Southern Africa short of skilled staff in oil and gas

Sunday April 30 2017

By Zephania Ubwani @ubwanizg3

Arusha. The eastern and southern Africa region is short of skilled professionals such as engineers, geoscientists and mechanical technicians who are now in high demand in the oil, gas and allied sectors.

The concern was raised early this week in Addis Ababa by a senior official of the Ethiopian ministry of Education, Dr Zerihun Kebede, during a high level meeting of education experts from the region.

He said this was the case despite a high demand for graduates in the emerging sectors with high growth potential such as oil and gas, energy, extractives and railways industries.

“Emerging sectors with high growth potential across eastern and southern African region face a shortage of skilled professionals with specialised knowledge such as the engineers and geoscientists,” he said.

He, therefore, called on the higher learning institutions in Africa to lay much emphasis on practical teaching and learning approach rather than on the theoretical lessons.

“Theory dominated teaching, learning traditional approach cannot bring the substantial socio-economic change,” he said, emphasizing the linkage between university teaching with the industry.

Dr Kebede noted that university-industry cooperation was one of the most important mechanisms for practical application of science and technology as well as the development of the industries.

He was speaking at the biannual technical and advisory meeting of the Eastern and Southern Africa Higher Education Centres of Excellence Project (ACE II) in the Ethiopian capital, Addis Ababa.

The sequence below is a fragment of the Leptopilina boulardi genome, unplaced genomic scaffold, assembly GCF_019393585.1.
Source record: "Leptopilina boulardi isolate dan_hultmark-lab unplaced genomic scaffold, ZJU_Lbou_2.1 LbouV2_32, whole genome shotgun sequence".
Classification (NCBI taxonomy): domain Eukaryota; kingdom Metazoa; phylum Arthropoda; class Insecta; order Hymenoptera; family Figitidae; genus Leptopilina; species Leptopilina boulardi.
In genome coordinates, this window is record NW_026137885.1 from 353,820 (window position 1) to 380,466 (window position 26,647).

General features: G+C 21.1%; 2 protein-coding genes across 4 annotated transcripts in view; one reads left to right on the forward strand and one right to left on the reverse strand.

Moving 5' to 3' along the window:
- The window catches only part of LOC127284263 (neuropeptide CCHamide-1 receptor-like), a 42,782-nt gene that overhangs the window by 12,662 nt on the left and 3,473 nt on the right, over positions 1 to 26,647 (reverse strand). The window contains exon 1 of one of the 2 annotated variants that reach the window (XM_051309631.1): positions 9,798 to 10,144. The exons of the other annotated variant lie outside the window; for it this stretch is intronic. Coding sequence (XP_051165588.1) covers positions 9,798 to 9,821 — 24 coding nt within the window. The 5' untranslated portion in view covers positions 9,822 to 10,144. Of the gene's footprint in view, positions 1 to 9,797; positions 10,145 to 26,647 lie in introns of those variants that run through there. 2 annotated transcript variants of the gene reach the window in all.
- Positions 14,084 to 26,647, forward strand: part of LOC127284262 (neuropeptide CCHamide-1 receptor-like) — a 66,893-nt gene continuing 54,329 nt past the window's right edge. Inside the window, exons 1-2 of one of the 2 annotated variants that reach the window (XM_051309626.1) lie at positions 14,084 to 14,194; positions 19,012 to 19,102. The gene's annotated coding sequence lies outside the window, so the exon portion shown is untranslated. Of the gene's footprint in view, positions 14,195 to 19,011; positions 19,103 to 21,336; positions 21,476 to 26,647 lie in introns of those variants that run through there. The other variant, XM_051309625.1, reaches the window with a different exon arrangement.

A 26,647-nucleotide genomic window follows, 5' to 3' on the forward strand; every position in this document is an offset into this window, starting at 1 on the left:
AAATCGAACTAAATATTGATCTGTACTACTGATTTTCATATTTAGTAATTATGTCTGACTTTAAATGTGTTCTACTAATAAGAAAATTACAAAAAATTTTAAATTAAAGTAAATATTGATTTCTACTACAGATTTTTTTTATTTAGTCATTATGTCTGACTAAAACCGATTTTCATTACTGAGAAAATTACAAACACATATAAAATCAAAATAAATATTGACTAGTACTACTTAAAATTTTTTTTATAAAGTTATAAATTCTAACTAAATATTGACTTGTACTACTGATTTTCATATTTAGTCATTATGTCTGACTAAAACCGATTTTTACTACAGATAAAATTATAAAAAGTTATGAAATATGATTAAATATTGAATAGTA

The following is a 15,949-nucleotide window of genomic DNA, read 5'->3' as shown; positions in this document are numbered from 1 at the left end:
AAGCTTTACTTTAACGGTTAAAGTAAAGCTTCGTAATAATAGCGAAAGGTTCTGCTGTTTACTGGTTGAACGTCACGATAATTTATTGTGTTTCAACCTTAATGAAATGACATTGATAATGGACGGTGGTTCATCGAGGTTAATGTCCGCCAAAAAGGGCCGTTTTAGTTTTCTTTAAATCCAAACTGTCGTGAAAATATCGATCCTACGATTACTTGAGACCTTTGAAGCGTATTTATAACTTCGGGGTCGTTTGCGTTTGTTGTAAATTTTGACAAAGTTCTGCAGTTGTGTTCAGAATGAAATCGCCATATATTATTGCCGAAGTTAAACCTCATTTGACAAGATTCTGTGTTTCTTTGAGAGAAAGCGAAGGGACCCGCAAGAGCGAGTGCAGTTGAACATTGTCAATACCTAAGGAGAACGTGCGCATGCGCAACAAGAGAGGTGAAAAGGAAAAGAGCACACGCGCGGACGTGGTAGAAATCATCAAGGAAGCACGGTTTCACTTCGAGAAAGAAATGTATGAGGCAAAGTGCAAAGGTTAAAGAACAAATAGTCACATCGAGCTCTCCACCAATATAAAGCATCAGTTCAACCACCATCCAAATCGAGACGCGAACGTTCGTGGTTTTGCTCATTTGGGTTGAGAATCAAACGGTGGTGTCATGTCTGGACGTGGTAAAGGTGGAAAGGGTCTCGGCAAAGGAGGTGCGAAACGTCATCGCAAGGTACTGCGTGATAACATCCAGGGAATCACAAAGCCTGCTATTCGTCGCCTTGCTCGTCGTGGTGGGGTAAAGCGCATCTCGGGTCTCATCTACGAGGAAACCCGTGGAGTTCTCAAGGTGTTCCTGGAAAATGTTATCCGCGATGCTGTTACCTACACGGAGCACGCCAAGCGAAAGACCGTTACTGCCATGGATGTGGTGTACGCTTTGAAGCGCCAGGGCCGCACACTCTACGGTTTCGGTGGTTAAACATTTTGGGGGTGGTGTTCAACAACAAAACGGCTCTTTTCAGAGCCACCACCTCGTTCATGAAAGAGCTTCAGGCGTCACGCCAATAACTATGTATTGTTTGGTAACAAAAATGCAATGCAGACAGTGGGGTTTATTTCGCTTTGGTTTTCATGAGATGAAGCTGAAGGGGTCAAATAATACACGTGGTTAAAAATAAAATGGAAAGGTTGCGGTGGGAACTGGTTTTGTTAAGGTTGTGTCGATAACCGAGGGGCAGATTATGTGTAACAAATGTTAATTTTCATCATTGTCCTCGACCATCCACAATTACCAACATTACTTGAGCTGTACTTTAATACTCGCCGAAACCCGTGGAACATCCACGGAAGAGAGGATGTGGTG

The meeting brought together leaders of the 24 Africa Centres of Excellence (ACEs) from the eight countries hosting the project including Tanzania. The others are Malawi, Uganda, Zambia, Rwanda, Mozambique, Ethiopia and Kenya.

The overall objective of the project is to strengthen selected higher education institutions in the region to deliver quality post-graduate education and build collaborative research capacity.

Dr Kebede said science and engineering education, in particular, should be supported with practical activity “to produce knowledgeable, well-skilled and resourceful as well as self-reliant graduates”.

No statistics were given on the required number of professionals in the oil and gas and allied sectors in the region but ACE II has been mandated to address the deficiency through creation of Centres of Excellence.

The Centres will, among other things, address the critical human resource gaps and innovations in priority areas and each centre will have the potential to become the regionally leading scientific and academic institution.

According to the acting director of World Bank for Ethiopia, Sudan and South Sudan, Mr Abebaw Alemayehu, at least 24 Centres of Excellence have been identified within eastern and southern Africa.

They have been tasked to promote best training practices in the industry, strengthen national quality standards, serve as knowledge centres and be hubs that link diverse stakeholders with the private sectors.

“We look forward to innovations and research coming out of these centres to strengthen the region’s expertise in health, agriculture, material sciences, extractives, data sciences, railways and ICT applications,” he said.

The executive secretary of Inter University Council for East Africa (Iucea), Prof Alexander Lyambabaje, reiterated the conditions to achieve excellence and sustain the centres beyond the life of the project.

The five year project is financed by the World Bank to a tune of $ 140 million in form of a loan to the eight countries.